- The current low gold prices have affected profitability and income for miners in all areas and those community members earning their livelihoods along the gold supply chain at community level. The ripple effect is that miners are now forced to mine more to make up for the loss and be able to take something home (Gwanda).
- In Gwanda and Bubi artisanal miners and communities struggle to get clean and potable water for domestic use and for mining. Communities have to converge at the few water points. In areas where water is available the water rates charged by the Zimbabwe National Water Authority (ZINWA) are too high and unaffordable for many.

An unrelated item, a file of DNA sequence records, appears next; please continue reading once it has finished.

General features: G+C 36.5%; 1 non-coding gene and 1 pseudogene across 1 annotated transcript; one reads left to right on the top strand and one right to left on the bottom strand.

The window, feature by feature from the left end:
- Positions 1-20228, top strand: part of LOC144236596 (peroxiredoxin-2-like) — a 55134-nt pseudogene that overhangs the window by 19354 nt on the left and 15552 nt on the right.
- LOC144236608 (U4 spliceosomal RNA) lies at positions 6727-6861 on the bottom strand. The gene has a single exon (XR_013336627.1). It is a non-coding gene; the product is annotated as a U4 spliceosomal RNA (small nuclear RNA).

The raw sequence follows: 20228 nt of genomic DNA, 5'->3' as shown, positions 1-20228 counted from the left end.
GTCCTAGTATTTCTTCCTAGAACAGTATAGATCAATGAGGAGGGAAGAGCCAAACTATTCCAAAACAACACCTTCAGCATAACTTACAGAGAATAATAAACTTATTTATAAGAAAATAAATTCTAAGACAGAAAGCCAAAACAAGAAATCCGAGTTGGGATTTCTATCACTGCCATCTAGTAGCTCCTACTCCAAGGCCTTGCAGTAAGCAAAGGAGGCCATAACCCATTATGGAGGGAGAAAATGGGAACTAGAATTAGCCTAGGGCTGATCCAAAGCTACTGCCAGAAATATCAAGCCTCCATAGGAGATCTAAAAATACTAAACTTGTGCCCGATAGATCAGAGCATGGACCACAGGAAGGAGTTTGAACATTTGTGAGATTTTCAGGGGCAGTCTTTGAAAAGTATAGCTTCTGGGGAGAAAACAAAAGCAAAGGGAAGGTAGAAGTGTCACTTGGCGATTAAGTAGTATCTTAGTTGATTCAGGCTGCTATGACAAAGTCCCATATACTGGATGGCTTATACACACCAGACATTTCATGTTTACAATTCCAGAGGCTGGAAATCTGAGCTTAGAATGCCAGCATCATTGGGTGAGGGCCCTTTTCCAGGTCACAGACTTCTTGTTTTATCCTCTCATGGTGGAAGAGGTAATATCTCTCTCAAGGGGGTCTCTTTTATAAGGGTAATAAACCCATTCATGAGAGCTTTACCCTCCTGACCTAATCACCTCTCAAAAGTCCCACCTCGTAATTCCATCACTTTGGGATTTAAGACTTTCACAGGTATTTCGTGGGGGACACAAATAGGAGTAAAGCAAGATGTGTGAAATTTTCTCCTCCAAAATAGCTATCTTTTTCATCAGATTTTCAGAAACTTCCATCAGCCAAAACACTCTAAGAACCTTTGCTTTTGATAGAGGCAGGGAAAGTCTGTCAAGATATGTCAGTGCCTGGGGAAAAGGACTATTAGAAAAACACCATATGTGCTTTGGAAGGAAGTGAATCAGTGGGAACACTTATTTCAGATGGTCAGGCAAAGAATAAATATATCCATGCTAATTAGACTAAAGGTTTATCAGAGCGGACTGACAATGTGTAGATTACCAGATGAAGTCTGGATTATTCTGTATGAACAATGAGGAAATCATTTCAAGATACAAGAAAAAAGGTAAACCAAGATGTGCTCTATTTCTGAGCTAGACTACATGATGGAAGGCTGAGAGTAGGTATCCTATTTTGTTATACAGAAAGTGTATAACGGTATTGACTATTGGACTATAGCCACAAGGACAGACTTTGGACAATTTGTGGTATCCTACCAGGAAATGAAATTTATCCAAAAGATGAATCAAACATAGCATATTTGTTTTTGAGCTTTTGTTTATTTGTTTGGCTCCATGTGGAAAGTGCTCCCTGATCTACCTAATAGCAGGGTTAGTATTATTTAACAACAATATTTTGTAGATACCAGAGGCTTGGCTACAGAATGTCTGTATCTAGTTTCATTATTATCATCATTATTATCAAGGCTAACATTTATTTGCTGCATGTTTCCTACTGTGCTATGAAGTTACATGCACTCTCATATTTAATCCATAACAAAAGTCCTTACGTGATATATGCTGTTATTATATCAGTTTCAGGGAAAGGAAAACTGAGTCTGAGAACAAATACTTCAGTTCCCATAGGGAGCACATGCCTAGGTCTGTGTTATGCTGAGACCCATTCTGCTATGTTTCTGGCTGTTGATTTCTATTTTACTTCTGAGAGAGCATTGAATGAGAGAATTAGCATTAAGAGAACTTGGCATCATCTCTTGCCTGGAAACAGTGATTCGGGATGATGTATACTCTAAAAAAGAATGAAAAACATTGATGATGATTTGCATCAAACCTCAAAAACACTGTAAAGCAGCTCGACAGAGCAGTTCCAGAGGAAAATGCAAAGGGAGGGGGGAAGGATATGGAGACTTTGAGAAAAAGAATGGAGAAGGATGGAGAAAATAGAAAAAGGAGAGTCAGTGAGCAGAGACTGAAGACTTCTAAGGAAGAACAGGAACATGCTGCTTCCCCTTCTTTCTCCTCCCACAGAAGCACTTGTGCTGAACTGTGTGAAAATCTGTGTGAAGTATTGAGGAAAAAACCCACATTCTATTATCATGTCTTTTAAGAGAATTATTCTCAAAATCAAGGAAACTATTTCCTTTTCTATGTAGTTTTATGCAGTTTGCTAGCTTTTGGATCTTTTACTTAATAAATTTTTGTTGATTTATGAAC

- There is fear that a combination of COVID-19 and the current economic challenges might give rise to another spike in criminality and violence in artisanal mining communities.
- Government and mining companies have so far not done enough to educate communities on COVID-19 although some miners and communities are getting information circulated on social media and via the radio. However, in Gwanda the Mayor organised an educational campaign with posters on COVID-19 while the Pretoria Portland Cement(PPC) issued hand sanitizers and masks to the miners , while in Shurugwi (Tongogara) an awareness session on COVID-19 was conducted at the local clinic involving the district nursing officer, district medical officer, district environmental health technician and the local Member of Parliament.